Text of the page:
M&A Deals in the Middle Market After COVID-19


This Article discusses the effect of COVID-19 and the various ensuing government shutdowns and restrictions (collectively the “Crisis”) on new M&A deals being negotiated after the Crisis. The focus is negotiated transactions in the middle and lower middle market. Public deals and very large deals, as well as distressed deals, are not addressed. As we review the middle and lower middle market, we expect a number of changes to the deal process as a result of the Crisis, including:

  • Fewer Deals
  • More Extensive Due Diligence
  • Longer Duration between Initiation and Closing
  • New and More Extensive Representations; More Disclosures by Sellers
  • Heavier Negotiation of Certain Provisions in Executory Deals
  • Increased Incentive for Asset Purchases?
  • Increased Use of Provisions to Bridge Valuation Gaps
  • Leverage Shifting to Buyers
  • Decreased Use of Representation and Warranty Insurance?

The Crisis Environment

The Crisis has had far-reaching impacts on businesses. Government imposed requirements such as shutdowns and shelter in place rules have changed whether and how businesses can operate. A number of consumers and businesses are not making, or have delayed, required payments. Businesses face the risk that companies they do business with may become insolvent or try to avoid their obligations. Businesses that have changed operations, especially by working remotely, may have enhanced risk of data privacy or cyber violations.

Many businesses have furloughed or laid off employees and/or reduced compensation to employees. COVID-19 exposure of employees is a significant concern. Businesses have had to change operations to address this concern and to comply with government requirements.

The Deal Environment

All of these factors have had a major depressing effect on the deal environment. Where there was a signed purchase agreement pre-Crisis, some buyers are trying to get out of the deal. Where parties were in exclusive negotiations, such as pursuant to a letter of intent, many transactions have either been terminated or put on pause. Similarly, many sellers who were engaged in a sales process have either terminated the process or put it on pause. (My experience matches this general description, with one seller client postponing going to market until at least 2021, another potential seller putting their sales process on hold, and a seller and buyer who were under an LOI with due diligence completed putting off any negotiation of a purchase agreement.)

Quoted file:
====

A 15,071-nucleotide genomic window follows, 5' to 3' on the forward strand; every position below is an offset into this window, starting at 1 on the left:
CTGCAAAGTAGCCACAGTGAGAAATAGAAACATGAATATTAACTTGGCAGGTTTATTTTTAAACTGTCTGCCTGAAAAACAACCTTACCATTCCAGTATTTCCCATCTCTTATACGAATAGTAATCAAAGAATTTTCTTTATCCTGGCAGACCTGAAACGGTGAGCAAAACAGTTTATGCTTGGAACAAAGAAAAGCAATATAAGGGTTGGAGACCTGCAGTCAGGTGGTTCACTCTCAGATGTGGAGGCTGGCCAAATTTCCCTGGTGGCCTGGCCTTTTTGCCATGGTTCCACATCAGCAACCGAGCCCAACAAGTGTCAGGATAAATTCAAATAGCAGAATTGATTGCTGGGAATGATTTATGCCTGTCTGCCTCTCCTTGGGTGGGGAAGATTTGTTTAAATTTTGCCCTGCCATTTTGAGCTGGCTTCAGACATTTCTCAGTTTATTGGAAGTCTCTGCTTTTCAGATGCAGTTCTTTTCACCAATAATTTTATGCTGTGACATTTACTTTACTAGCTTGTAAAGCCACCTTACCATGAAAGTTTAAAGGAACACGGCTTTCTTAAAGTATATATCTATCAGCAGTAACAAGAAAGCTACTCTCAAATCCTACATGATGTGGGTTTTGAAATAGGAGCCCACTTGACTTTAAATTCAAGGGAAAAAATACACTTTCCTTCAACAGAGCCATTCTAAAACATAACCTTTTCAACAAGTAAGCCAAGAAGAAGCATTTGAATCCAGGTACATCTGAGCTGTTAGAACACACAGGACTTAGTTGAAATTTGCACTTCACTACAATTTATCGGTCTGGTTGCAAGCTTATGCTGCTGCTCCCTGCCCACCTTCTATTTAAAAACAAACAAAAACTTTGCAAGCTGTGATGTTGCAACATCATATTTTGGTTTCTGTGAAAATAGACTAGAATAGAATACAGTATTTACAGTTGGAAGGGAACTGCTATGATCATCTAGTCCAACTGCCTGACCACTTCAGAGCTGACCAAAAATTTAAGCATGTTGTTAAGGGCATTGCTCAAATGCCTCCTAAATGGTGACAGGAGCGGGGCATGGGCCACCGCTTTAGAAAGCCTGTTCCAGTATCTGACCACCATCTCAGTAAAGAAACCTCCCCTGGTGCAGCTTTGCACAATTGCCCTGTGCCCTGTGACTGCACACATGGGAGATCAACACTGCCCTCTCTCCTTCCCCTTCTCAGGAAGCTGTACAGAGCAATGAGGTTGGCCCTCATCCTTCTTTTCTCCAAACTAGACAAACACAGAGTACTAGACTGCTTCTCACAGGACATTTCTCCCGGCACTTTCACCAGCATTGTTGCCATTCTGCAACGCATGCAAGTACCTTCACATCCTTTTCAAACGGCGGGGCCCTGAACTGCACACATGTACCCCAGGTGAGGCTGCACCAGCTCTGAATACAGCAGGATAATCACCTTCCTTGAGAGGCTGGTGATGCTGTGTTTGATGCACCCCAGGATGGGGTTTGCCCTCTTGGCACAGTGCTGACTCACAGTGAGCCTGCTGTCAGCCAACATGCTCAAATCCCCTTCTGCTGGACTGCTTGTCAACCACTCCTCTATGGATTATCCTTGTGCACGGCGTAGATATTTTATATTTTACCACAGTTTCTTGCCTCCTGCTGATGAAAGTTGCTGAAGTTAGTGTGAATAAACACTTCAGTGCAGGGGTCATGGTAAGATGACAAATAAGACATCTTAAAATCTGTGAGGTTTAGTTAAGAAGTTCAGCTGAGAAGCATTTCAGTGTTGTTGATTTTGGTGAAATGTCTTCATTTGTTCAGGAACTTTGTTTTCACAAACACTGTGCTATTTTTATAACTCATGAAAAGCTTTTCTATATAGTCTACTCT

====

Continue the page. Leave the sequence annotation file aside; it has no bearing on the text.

Most strategic buyers are focused on dealing with their own internal problems and are conserving cash to address those problems. Private equity firms in large part are focused on issues at their portfolio companies. The lending environment is less certain, although we do not appear to have disruption at the level that existed in the 08/09 downturn. An overwhelming concern for buyers and sellers is the depressed economy and uncertainty as to whether it will get worse and as to when and at what pace the economy will recover.

It is expected that overall pricing will be down for deals which do start up in the new environment. The overall economic climate, likely uncertainty about many target’s economic prospects and a likely lowering of the leverage available for the borrowed portion of the purchase price are among the factors contributing to this. If pricing is down, this might lead some sellers – who have pre-Crisis multiples in their mind – to pull back from the market. This occurred during 08/09 downturn.

Changes in Deals Resulting from the Crisis

A number of changes in M&A deals are likely to occur as a result of the Crisis.

Fewer Deals

Especially early on, there will be fewer deals. The question will be the pace at which deals start to recover. One helpful factor is the large amount of “dry powder” that PE firms have, which they will be under continuing pressure to deploy. As compared to 08/09, the lending market should be in better condition, which should help get deals moving.

It is also likely that, as has always been the case, the market will continue to be good for strong sellers. It is likely that deals that have some complexities or “hairs on them” will be the most negatively impacted.

More Extensive Due Diligence

There will be new areas of due diligence, as well as areas where the diligence likely will be more intense than it was in the past. These include:

  • the target’s exposure under PPP loans and other government supported loans;
  • supply chain exposure;
  • viability of major customers. For suppliers and major customers, and counterparties to major contracts, issues will include insolvency risks and issues to their business arising from operational changes required due to the Crisis;
  • risks under material contracts for the target, including the other party avoiding a contract based on material adverse change (“MAC”) clauses and other provisions;
  • ability of the target to function effectively under new government requirements, including the ability to work remotely where required;
  • exposure to claims under employment laws, including from furloughs or layoffs and from changes in work requirements;
  • employee claims for COVID-19 risks;
  • exposure to data privacy and cyber risks, in particular due to engaging in remote operations.

These new areas for diligence, buyers’ concern to get things right in the more stressed economic environment, and the requirement to do diligence remotely in many cases, mean that diligence will likely take longer than it has in the past

Longer Duration Between Initiation and Closing

It also is likely that it will take longer to do deals. As noted, diligence will likely take longer. Near term, the difficulties of doing a deal remotely will be significant. Although the legal side of deals often was handled without in-person meetings even before the Crisis, such meetings will still be necessary between the business principals. Some of the more business-focused due diligence also is not amenable to being carried out remotely.